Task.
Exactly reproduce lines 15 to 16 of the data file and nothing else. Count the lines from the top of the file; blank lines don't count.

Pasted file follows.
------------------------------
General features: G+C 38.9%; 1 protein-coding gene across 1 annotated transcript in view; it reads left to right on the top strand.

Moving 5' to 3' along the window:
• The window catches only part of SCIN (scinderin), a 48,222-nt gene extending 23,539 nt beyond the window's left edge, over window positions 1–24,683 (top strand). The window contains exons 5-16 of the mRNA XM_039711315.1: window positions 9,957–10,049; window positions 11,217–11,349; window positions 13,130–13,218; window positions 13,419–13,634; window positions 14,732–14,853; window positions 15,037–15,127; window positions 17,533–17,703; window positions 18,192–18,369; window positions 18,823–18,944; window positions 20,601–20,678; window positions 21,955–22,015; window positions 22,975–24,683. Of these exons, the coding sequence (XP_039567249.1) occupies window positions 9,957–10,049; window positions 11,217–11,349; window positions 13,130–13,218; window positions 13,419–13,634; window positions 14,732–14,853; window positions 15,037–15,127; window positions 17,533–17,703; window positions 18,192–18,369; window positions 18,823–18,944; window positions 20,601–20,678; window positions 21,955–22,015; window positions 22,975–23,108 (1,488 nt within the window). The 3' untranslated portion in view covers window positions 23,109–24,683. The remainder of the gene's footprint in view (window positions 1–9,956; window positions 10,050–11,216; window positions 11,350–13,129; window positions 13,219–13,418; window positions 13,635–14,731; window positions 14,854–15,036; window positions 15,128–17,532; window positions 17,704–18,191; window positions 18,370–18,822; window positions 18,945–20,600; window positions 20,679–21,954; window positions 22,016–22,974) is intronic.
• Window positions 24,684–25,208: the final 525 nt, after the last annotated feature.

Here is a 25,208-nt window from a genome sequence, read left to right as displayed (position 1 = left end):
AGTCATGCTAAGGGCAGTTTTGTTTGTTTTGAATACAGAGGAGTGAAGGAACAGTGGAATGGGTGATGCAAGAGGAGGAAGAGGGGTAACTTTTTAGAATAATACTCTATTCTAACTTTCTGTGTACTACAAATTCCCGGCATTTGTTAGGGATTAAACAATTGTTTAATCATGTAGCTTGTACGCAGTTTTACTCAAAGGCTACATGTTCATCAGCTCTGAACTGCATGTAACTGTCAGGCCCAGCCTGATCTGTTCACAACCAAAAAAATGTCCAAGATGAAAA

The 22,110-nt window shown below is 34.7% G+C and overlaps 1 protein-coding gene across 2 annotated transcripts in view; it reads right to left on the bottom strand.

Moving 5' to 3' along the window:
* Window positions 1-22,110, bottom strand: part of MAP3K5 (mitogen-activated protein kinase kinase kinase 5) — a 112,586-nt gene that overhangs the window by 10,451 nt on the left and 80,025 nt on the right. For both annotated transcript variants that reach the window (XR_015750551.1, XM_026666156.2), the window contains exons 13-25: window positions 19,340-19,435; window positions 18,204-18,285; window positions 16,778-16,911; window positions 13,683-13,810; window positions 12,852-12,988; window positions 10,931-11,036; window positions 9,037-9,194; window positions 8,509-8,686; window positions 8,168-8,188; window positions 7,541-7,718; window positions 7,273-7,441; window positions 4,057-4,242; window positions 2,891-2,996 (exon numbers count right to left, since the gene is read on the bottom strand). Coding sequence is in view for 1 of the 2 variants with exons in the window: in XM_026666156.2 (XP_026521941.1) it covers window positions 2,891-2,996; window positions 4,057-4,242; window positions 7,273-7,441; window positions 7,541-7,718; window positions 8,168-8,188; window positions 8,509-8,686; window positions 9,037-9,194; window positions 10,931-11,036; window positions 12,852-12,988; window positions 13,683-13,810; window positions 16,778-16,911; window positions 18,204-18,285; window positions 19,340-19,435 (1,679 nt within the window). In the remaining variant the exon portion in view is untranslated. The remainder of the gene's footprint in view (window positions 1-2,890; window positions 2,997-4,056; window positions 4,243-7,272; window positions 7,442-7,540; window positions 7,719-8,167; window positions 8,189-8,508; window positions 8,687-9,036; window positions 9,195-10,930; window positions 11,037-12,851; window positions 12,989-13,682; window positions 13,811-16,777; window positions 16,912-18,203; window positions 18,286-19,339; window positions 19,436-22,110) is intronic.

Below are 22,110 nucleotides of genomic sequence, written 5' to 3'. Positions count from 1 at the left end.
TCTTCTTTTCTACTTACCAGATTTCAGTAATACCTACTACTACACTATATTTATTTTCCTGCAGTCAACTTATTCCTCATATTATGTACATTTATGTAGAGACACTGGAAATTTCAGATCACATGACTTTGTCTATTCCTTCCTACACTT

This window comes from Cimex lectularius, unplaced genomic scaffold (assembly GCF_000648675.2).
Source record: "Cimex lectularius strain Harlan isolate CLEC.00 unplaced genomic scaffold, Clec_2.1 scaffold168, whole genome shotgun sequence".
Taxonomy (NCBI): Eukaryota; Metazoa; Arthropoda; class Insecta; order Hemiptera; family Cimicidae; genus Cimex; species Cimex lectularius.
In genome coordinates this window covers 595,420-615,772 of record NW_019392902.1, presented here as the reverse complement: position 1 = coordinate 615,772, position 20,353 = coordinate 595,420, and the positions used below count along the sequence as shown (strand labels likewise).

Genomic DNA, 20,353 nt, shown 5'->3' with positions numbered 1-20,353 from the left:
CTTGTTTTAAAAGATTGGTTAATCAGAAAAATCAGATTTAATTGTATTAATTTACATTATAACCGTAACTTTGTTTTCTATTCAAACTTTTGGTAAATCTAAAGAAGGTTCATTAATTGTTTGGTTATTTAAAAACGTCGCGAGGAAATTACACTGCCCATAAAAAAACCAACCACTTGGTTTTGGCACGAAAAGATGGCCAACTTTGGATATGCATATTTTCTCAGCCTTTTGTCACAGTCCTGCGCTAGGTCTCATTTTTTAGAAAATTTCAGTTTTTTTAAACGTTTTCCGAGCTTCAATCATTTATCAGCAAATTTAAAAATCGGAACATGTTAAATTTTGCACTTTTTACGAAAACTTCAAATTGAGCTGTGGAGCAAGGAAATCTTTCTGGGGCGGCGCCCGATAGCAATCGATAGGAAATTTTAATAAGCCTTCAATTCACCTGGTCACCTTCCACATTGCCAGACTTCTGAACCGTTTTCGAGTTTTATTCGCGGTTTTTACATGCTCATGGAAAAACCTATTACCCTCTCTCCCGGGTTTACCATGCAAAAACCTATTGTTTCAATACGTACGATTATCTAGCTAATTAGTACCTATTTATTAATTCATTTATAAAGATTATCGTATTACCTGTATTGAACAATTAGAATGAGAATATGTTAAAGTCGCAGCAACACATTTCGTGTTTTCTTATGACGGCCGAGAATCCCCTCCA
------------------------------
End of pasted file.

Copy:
In genome coordinates this window covers 595,420-615,772 of record NW_019392902.1, presented here as the reverse complement: position 1 = coordinate 615,772, position 20,353 = coordinate 595,420, and the positions used below count along the sequence as shown (strand labels likewise).

Genomic DNA, 20,353 nt, shown 5'->3' with positions numbered 1-20,353 from the left: